There are a wide variety of surgical procedures performed under emergency circumstances. Finding yourself faced with emergency surgery for your pet is stressful. Whether it is a foreign body removal, bleeding mass in the abdomen, treatment for GDV (Gastric Dilatation Volvulus, also known as “bloat”), or trauma repair, you can be confident that your pet is in good hands and will receive the best care possible.

Mass removals can be a very straightforward procedure, but they can also be highly complex. The location, size, and nature of the mass determine the complexity of the procedure and the overall outcome. For example, a golf ball-sized fatty tumor located just under the surface of the skin on a dog’s abdomen would typically be much easier to remove than a friable, walnut-sized mass interwoven around an internal organ that sits right next to a major blood vessel. For more complex cases, CT scanning allows us to more critically evaluate the extent of the mass and create an appropriate surgical plan.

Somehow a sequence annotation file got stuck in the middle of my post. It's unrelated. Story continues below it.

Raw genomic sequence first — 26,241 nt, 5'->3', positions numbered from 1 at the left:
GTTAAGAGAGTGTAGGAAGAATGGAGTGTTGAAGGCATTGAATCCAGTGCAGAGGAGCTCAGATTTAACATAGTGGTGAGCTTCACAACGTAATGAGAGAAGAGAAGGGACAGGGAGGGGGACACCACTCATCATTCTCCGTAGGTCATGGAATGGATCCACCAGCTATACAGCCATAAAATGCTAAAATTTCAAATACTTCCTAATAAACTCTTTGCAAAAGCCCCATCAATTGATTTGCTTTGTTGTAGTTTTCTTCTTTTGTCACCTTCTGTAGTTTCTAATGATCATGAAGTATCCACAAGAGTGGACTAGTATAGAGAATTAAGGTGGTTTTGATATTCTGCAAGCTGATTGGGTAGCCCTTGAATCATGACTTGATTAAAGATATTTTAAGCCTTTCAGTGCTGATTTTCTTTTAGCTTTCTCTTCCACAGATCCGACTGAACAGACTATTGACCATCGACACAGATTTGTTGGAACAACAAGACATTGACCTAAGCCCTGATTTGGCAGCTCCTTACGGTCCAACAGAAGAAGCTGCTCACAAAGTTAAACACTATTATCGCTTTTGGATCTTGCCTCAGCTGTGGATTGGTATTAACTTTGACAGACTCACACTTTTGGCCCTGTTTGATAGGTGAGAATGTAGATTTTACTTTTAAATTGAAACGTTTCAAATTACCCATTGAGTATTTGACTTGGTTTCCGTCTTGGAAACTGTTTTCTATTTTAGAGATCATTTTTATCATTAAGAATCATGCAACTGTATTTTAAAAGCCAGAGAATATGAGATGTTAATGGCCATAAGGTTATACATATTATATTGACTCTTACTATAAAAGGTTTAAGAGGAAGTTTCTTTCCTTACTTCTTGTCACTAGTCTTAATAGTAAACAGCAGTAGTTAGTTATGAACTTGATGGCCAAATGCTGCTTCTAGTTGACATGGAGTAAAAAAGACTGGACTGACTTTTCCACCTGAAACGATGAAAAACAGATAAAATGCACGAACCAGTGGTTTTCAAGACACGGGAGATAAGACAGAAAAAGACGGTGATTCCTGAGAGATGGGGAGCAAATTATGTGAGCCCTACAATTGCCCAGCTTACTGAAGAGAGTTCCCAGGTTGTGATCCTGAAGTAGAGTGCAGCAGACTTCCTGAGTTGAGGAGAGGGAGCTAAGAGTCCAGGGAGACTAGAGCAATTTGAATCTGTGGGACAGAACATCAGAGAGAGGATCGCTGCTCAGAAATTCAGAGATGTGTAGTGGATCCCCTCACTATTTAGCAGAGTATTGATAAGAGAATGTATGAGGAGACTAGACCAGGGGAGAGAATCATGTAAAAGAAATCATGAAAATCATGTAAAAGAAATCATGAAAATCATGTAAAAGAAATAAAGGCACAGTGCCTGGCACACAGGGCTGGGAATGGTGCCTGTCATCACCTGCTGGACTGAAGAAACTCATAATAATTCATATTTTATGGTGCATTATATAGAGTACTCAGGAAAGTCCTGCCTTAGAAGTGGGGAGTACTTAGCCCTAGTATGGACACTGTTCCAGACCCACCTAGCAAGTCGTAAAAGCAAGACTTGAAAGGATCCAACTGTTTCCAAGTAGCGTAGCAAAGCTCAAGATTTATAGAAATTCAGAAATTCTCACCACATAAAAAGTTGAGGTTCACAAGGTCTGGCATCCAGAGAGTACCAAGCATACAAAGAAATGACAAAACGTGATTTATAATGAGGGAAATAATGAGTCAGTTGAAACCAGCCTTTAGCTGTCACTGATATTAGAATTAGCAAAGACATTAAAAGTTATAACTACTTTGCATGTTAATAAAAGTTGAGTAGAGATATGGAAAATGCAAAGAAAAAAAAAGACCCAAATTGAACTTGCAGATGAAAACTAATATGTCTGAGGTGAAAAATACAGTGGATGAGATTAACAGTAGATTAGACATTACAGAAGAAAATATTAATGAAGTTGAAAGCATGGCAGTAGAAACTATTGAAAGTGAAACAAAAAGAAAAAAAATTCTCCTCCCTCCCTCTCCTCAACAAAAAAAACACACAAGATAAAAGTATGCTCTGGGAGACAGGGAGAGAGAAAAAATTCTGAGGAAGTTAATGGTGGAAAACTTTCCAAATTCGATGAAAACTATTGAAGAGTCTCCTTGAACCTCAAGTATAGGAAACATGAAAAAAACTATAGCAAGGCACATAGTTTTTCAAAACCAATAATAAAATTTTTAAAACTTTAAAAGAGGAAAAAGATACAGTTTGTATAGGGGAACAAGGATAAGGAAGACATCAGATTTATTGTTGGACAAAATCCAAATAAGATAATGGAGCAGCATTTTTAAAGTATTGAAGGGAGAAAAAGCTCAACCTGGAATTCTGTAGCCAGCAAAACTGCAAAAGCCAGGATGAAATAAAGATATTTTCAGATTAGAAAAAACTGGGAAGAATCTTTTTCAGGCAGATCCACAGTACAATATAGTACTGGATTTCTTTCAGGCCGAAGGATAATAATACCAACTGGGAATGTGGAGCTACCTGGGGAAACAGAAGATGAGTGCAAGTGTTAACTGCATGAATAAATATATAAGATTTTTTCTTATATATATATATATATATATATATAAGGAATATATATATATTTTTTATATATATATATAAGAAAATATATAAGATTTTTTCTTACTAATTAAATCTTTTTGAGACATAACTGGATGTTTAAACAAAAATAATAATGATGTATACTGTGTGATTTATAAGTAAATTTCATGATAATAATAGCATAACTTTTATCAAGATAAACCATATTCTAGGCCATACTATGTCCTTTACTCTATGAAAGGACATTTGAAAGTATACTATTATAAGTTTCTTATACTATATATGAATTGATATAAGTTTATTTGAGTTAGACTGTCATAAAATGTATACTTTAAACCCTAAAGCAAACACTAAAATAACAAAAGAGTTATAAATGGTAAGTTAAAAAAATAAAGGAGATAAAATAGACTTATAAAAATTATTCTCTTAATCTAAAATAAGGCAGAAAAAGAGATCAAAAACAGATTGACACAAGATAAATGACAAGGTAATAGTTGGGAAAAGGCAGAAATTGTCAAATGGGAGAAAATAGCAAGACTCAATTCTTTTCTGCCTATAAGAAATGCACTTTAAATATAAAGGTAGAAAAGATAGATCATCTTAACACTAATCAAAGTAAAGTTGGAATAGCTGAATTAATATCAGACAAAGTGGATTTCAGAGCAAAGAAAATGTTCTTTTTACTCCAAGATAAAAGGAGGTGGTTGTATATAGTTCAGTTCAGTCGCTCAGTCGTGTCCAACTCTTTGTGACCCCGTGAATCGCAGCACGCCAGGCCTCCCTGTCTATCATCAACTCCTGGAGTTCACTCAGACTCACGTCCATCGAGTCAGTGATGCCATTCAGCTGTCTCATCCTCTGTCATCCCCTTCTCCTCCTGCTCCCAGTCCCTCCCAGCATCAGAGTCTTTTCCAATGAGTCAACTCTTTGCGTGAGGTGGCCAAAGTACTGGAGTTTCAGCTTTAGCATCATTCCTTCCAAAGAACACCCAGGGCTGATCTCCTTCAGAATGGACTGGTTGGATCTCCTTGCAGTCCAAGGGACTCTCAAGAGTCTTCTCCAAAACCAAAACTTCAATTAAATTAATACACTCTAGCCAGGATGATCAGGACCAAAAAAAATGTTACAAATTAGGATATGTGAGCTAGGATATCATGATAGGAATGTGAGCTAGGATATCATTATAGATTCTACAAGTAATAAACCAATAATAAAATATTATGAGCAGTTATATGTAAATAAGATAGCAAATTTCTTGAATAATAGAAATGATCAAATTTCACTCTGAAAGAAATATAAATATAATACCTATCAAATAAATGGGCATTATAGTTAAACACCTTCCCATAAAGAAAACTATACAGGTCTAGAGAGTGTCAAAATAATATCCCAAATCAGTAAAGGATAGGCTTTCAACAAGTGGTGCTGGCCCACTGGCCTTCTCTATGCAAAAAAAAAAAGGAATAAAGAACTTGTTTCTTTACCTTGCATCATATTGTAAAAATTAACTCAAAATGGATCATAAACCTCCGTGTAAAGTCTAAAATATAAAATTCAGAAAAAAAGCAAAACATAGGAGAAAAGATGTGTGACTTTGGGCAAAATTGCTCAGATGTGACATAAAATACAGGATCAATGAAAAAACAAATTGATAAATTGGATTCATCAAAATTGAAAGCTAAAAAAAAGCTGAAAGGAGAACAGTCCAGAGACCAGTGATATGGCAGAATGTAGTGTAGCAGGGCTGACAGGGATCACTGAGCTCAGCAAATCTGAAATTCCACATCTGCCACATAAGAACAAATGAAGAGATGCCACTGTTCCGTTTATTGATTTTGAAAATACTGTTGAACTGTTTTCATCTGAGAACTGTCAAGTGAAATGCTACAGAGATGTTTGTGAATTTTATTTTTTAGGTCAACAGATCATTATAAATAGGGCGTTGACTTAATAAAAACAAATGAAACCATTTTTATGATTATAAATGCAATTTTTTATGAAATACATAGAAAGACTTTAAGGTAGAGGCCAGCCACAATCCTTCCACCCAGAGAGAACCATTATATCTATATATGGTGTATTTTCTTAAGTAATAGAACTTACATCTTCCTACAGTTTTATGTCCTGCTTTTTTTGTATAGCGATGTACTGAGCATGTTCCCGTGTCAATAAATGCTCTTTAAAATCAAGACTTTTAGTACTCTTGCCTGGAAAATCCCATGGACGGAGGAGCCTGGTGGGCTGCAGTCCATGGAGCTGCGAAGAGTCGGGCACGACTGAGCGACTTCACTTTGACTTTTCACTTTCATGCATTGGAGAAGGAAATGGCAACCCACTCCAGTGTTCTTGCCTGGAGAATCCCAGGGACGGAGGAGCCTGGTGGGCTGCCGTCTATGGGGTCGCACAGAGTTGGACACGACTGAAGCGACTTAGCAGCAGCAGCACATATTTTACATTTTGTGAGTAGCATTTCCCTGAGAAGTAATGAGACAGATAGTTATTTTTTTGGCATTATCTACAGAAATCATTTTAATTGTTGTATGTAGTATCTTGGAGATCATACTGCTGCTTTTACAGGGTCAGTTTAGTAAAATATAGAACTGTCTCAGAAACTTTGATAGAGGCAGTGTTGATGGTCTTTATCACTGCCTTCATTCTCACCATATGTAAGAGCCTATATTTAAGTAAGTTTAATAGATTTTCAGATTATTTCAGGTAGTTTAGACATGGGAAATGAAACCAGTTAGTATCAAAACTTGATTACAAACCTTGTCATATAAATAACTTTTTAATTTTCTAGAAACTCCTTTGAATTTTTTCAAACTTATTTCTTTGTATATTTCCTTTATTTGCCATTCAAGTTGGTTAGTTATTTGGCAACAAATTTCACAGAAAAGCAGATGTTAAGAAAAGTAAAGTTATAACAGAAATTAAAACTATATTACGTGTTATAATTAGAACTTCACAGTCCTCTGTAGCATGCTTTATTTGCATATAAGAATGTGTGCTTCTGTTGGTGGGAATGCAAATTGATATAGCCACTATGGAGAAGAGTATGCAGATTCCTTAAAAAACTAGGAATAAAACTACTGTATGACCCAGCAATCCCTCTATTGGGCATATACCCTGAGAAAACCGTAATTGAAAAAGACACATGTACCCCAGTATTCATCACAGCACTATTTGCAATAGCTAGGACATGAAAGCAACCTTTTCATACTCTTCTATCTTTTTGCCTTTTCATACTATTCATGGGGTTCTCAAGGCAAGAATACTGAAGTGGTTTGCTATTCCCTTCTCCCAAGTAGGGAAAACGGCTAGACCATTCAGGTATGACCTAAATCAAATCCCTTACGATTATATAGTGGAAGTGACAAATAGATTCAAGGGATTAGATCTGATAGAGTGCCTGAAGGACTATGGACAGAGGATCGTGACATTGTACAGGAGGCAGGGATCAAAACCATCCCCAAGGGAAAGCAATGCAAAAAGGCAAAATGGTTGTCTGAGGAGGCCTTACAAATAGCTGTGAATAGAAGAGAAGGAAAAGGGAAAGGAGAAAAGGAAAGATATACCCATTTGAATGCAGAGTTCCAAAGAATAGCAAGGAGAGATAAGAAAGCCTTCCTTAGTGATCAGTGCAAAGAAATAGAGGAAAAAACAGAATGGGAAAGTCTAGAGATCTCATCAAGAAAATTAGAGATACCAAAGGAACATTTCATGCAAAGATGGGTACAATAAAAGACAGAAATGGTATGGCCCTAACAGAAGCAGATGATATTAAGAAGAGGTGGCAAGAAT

Before, During & After Surgery

veterinary surgeons talking

Each patient will undergo preoperative diagnostics specific to the procedure being performed. The most common diagnostics are blood work, x-rays, abdominal ultrasonography or CT scanning. These diagnostics allow the surgical team to make an individualized surgical plan for your pet. Your pet will receive appropriate pain control before, during, and after surgery. Click here to learn more about pain management.

A question that we are often asked regarding patients scheduled for surgery is: “Will my pet be receiving any pain medication?” The short answer is an emphatic, yes!

We take pain management very seriously at the Veterinary Referral Center of Central Oregon. Regardless of the reason your pet is with us, such as an emergency visit after a traumatic injury or a planned surgery, appropriate pain management is of paramount importance to us. Any patient that undergoes any type of surgical procedure will receive pain control before, during, and after surgery. We implement a variety of progressive anesthetic and pain management techniques, commonly referred to as a “multimodal anesthetic approach.” This means that we use a combination of pain control techniques, specific to each patient with the goal of providing pain control and minimizing side effects commonly associated with pain medications, such as dysphoria and nausea.